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They’re labor-intensive and costly, but prevention projects in North Carolina show that clinicians and public health officials can reach people most at risk for HIV if they go directly to their street corners, colleges, gay nightclubs, homes, neighborhoods, and shelters. These programs work well partly because they offer additional health services at-risk people, including blood pressure screenings, screening for other sexually transmitted diseases (STDs), and referrals for housing and health care.
Here are how the North Carolina prevention and testing programs work:
• Bring HIV prevention services to those most at risk. In Asheville, NC, a nurse practitioner visits a local homeless shelter to provide HIV testing and counseling, as well as STD prevention and referrals for other health problems, says Marti Eisenberg Nicolaysen, a nontraditional counseling, testing, and referral sites coordinator and public health advisor with the Atlanta-based Centers for Disease Control and Prevention. Nicolaysen is assigned to the state of North Carolina STD Prevention and Care Branch in Raleigh. "There is a comprehensive program that reaches homeless adults who have risk behaviors," Nicolaysen adds.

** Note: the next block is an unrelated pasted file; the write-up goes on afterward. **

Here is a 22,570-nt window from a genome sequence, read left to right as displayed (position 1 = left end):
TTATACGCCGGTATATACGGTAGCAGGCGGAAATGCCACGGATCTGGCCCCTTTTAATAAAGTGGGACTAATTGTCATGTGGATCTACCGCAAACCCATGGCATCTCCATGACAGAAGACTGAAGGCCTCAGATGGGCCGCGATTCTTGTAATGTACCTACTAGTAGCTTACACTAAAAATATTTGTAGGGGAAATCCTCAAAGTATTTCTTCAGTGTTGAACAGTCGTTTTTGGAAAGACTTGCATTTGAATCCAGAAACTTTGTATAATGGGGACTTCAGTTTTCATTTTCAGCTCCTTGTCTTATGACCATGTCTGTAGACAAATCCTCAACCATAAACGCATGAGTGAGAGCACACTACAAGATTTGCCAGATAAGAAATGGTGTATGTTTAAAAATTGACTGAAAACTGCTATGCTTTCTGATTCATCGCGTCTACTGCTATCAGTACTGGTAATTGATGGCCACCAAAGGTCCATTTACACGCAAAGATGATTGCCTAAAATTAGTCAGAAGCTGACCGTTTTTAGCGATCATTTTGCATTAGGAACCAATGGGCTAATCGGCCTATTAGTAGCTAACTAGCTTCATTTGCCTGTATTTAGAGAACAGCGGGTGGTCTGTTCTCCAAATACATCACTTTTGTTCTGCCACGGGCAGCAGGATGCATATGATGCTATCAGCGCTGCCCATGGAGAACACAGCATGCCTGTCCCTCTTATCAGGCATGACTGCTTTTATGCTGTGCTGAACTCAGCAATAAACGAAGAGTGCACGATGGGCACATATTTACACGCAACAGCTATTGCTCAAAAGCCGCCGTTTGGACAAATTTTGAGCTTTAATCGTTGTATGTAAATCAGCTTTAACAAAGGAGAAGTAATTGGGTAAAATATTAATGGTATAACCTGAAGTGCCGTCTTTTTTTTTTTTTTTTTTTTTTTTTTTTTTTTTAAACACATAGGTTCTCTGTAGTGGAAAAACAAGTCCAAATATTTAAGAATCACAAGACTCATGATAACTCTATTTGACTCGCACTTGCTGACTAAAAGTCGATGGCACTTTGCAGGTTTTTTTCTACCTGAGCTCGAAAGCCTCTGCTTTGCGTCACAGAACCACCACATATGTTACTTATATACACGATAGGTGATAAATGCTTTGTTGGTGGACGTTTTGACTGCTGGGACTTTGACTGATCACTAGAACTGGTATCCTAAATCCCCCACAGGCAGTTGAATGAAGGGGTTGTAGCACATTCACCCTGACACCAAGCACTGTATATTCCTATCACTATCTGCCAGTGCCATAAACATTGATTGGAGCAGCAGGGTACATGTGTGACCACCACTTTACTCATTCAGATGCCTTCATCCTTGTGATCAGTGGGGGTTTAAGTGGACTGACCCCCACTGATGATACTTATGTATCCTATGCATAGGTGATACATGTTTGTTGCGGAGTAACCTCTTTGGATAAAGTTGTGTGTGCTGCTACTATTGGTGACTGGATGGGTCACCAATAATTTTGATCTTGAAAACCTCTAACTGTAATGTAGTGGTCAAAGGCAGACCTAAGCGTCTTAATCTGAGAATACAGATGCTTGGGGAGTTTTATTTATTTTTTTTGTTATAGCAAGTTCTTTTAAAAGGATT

CDC statistics show that the greater Asheville area has had an exploding HIV epidemic. For example, there was an increase of 60% in the AIDS case rate in Asheville and surrounding areas between 1991 and 1997. This is compared to an AIDS case rate increase of 43% in large metropolitan areas during the same time period. Also, the HIV infection rate nationwide is three times higher in the homeless population, and 69% of homeless adults are engaged in HIV risk behaviors.